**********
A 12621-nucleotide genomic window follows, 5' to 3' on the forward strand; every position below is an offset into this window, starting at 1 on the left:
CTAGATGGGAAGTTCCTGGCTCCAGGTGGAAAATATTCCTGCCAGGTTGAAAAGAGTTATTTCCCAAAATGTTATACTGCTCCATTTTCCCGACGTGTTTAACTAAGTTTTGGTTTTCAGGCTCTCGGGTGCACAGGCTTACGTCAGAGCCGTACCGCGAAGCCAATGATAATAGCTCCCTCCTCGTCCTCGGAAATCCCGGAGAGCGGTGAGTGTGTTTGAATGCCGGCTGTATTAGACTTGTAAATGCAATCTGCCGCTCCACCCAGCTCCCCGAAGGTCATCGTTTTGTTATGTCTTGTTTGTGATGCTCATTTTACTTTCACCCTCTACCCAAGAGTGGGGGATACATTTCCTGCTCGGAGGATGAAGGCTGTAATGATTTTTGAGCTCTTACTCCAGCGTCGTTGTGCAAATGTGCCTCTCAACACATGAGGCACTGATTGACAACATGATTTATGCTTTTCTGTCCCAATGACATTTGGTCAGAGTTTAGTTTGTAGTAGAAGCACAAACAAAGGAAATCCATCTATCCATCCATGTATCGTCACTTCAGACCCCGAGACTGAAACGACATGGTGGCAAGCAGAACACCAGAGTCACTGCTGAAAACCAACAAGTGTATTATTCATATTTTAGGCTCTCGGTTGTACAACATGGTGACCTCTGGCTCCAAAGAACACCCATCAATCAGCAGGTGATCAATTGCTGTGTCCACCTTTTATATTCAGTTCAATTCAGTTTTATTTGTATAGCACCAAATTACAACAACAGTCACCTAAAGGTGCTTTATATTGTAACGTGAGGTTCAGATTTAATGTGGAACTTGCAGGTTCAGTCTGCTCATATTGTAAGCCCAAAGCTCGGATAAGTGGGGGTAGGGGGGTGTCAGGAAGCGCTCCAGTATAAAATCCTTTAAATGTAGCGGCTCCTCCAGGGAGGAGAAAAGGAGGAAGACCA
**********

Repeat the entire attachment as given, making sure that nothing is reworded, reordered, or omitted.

A 12621-nucleotide genomic window follows, 5' to 3' on the forward strand; every position below is an offset into this window, starting at 1 on the left:
CTAGATGGGAAGTTCCTGGCTCCAGGTGGAAAATATTCCTGCCAGGTTGAAAAGAGTTATTTCCCAAAATGTTATACTGCTCCATTTTCCCGACGTGTTTAACTAAGTTTTGGTTTTCAGGCTCTCGGGTGCACAGGCTTACGTCAGAGCCGTACCGCGAAGCCAATGATAATAGCTCCCTCCTCGTCCTCGGAAATCCCGGAGAGCGGTGAGTGTGTTTGAATGCCGGCTGTATTAGACTTGTAAATGCAATCTGCCGCTCCACCCAGCTCCCCGAAGGTCATCGTTTTGTTATGTCTTGTTTGTGATGCTCATTTTACTTTCACCCTCTACCCAAGAGTGGGGGATACATTTCCTGCTCGGAGGATGAAGGCTGTAATGATTTTTGAGCTCTTACTCCAGCGTCGTTGTGCAAATGTGCCTCTCAACACATGAGGCACTGATTGACAACATGATTTATGCTTTTCTGTCCCAATGACATTTGGTCAGAGTTTAGTTTGTAGTAGAAGCACAAACAAAGGAAATCCATCTATCCATCCATGTATCGTCACTTCAGACCCCGAGACTGAAACGACATGGTGGCAAGCAGAACACCAGAGTCACTGCTGAAAACCAACAAGTGTATTATTCATATTTTAGGCTCTCGGTTGTACAACATGGTGACCTCTGGCTCCAAAGAACACCCATCAATCAGCAGGTGATCAATTGCTGTGTCCACCTTTTATATTCAGTTCAATTCAGTTTTATTTGTATAGCACCAAATTACAACAACAGTCACCTAAAGGTGCTTTATATTGTAACGTGAGGTTCAGATTTAATGTGGAACTTGCAGGTTCAGTCTGCTCATATTGTAAGCCCAAAGCTCGGATAAGTGGGGGTAGGGGGGTGTCAGGAAGCGCTCCAGTATAAAATCCTTTAAATGTAGCGGCTCCTCCAGGGAGGAGAAAAGGAGGAAGACCA